“I am the copyright owner of the work named and tagged ‘Mosorire’, contained in my repertoire, exclusively for the jurisdiction of Nigeria and the authority or permission to exploit such work can only be obtained from me…However, the Defendants being an organizer of a television reality show tagged, ‘Nigerian Idol’ caused the use, adaptation and deployment of my said work titled, ‘Mosorire’ on the said show without my consent, and which was broadcast to several millions of television viewers throughout the Federal Republic of Nigeria and the rest of Africa for 2012 and 2013 editions.”
The Plaintiff further averred the Defendants particularly infringed on his copyright when they allowed a contestant on the show to reproduce and perform his song on television, stating that as a singer and composer, he was entitled to an annual fee of N100m on the said track, commensurate with his effort in putting the work together. The Plaintiff further averred that having made use of his work without obtaining permission from him, the defendants had caused him loss of income while “they have made gains and improved on their own brand image.”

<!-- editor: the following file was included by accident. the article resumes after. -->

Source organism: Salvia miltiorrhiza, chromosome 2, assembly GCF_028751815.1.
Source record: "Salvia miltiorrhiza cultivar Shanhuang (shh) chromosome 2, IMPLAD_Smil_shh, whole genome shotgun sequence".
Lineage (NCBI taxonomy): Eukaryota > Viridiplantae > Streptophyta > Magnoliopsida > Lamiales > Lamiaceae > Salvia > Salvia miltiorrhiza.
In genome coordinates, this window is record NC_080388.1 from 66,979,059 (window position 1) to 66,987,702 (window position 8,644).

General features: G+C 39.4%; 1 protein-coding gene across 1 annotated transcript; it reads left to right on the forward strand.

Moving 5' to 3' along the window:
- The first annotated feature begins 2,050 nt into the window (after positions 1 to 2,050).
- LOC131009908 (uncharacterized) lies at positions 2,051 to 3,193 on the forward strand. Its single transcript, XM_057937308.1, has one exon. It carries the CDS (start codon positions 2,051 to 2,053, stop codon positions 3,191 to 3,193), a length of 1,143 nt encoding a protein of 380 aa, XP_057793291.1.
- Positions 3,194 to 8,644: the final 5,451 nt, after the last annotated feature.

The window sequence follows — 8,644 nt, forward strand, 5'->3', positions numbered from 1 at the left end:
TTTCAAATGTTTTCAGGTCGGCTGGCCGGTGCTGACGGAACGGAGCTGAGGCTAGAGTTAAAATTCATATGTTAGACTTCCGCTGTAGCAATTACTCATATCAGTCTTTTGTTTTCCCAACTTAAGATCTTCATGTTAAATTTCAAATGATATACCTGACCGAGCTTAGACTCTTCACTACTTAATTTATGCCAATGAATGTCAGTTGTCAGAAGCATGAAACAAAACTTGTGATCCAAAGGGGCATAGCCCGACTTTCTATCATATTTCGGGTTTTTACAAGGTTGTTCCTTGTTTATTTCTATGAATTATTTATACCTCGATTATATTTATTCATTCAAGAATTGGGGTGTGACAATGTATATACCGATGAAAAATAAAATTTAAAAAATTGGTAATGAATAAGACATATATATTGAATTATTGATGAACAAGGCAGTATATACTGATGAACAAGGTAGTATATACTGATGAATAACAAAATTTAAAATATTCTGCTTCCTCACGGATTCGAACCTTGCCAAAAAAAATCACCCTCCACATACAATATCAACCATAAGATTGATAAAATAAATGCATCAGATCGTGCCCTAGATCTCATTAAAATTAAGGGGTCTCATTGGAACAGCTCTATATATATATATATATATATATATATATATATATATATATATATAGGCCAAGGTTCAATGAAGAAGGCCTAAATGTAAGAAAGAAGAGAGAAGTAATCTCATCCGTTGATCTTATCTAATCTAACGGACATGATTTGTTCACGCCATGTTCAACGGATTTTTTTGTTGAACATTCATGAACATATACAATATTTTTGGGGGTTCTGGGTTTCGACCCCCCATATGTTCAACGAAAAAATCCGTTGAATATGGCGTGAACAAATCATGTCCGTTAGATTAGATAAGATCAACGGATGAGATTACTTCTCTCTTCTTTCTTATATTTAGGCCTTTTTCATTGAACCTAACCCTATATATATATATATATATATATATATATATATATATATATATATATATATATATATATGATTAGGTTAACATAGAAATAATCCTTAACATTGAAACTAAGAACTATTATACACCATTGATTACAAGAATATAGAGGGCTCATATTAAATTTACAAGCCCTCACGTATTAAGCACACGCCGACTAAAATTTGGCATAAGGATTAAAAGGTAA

The Plaintiff is therefore seeking a declaration:
“that the act of adaptation, deployment, public performance and exploitation of his musical work titled ‘Mosorire’ by the Defendants without the Plaintiff’s prior consent, authorization or permission constitutes an infringement of the Plaintiff’s copyright, as guaranteed by the Copyright Act, Cap C28, Laws of the Federal Republic of Nigeria, 2004 and sections 6 (6) (b) and 44 of the 1999 Constitution.”